Along with Persianate Sufism, Shi`i elements, too, entered Malay-Indonesian Islam, certainly by way of southern India, where it was well represented. However, we should bear in mind that the connotation “Persian Islam = Shi`ism” that might come to one’s mind when thinking today of Iran was not apparent in the thirteenth and fourteenth centuries, although Shi`i undercurrents in Sufi literature existed always. Read moreover, Shi`ism encompassed at that time a rather wide variety of branches, such as those belonging to the Isma`ilis.
From a cultural point of view, Shi`i influences are also manifest in the Muslim literatures of the Malay-Indonesian archipelago and have been studied in depth by several Western and Indonesian scholars. Shi`i influences on Islamic religious thought in Southeast Asia are substantial with regard to the Aceh sultanate, which was able to proceed to a dominant position in the Straits after the fall of Malacca to the Portuguese in 1511 caused the latter’s peninsular Malay successor states to lapse into a period of isolation.
The presence of a Twelver Shi`i Persian-speaking community in the Ayutthaya kingdom (modern Thailand) also had several long-term effects on Southeast Asian culture. Persian loanwords are discernible in the vocabulary of the Thai or Siamese language, into which they might have entered from the sixteenth century and the Ayutthaya period onward. King Narai is said to have been taken with Persian cultural influences in terms of his daily food and dress. These influences even extended to seventeenth-century Siamese architecture and mural painting, and, above all, to Siamese royal etiquette and court customs.
The end of the Ayutthaya kingdom in 1767 also resulted in the end of Persian cultural as well as Shi`i dominance among its Muslims. However, the descendants of some of the original Iranian and Persian-speaking merchants—members of the Bunnag, Siphen, and Singhseni families—continued to be in positions close to the throne into the twentieth century.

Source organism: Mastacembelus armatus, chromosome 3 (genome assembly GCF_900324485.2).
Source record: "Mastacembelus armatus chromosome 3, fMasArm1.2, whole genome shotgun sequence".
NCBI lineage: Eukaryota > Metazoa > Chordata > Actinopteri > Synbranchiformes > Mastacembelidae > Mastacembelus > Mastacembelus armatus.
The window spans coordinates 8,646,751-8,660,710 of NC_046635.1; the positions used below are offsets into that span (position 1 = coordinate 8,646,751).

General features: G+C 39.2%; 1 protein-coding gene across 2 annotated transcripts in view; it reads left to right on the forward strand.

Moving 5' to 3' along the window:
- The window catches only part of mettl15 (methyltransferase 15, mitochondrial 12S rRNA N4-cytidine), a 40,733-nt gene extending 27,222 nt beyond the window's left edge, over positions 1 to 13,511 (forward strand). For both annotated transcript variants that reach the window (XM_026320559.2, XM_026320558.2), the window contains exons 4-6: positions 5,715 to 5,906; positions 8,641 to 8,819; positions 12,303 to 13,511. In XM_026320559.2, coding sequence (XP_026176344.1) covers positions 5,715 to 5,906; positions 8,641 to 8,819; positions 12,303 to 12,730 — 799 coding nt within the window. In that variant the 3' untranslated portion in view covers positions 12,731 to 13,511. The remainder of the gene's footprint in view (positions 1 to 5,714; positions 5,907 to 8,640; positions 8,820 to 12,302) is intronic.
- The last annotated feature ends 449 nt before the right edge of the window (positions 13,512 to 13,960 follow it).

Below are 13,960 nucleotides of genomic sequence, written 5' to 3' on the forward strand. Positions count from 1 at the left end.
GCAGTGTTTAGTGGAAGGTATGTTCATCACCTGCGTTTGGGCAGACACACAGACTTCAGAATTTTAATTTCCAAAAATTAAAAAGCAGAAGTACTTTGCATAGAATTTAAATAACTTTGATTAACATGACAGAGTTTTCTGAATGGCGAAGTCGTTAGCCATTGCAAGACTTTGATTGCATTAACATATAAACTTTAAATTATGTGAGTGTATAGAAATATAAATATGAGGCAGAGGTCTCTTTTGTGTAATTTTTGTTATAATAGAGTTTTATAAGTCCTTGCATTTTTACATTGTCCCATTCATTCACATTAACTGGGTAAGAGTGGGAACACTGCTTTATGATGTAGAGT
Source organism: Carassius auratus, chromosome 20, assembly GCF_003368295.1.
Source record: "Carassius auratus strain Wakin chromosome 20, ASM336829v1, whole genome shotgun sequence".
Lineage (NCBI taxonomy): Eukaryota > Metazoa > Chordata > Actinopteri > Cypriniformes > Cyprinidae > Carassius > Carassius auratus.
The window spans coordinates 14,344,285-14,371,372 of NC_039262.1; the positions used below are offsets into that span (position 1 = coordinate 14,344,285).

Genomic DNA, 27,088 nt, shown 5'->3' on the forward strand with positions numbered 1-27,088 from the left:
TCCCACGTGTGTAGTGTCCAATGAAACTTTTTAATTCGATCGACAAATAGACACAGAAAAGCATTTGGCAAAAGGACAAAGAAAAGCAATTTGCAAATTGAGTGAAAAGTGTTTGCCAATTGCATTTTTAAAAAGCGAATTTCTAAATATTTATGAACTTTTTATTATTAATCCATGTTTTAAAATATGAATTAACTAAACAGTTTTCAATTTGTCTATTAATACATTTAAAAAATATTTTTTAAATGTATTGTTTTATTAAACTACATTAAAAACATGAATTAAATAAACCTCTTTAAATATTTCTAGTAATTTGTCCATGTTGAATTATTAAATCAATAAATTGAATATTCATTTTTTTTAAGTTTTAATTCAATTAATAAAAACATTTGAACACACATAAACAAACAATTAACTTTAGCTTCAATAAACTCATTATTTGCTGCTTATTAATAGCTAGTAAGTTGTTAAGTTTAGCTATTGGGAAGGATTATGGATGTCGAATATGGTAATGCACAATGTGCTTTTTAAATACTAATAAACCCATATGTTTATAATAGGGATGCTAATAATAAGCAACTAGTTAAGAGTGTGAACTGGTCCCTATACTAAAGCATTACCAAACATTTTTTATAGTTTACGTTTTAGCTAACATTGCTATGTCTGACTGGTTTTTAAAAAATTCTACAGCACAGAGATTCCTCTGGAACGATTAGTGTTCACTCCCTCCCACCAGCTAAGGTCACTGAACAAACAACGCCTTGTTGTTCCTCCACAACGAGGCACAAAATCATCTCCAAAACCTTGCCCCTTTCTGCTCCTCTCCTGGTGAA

The current “revival” of Shi`ism among formerly Sunni Muslims in Southeast Asia—Twelver Shi`ism, in particular—is a relatively recent phenomenon emerging from the Iranian Revolution of 1979. In Iran, the dictatorial regime of the Shah was equated with its backer, the United States, which was viewed as the “Great Satan” for its exploitation of the country’s natural resources and corruption of the local culture. The erosion of Islamic values, combined with the moral and financial lassitude of the ruling elite, fomented a groundswell of anger against the Shah.
The unexpected success of Khomeini’s revolution stirred a sense of Islamic empowerment across Muslim communities all over the world, including in Southeast Asia. There was, however, a significant constraint in Iran’s ability to export its brand of Shi`i Islam to Southeast Asia since most Muslims in the region belong to the Sunni variant of the faith. Nevertheless, the successful establishment of a purist Islamic theocracy in Iran inspired a new sense of confidence in the power of Islamic identity and the strength of Islam to mobilize the masses. In addition, Khomeini’s triumph fostered a wave of Islamic activity in the Sunni world as well, especially since it galvanized Saudi Arabia to aggressively promote Wahhabi beliefs in competition with Iran. Under the dual influence of Khomeini’s example and Saudi Arabia’s rich sponsorship, Muslims in Southeast Asia developed a growing sense of identification with the larger community of believers and an increasing acknowledgement of the new ideological developments in the Middle East.
This contribution is part of the Middle East-Asia Project at the Middle East Institute.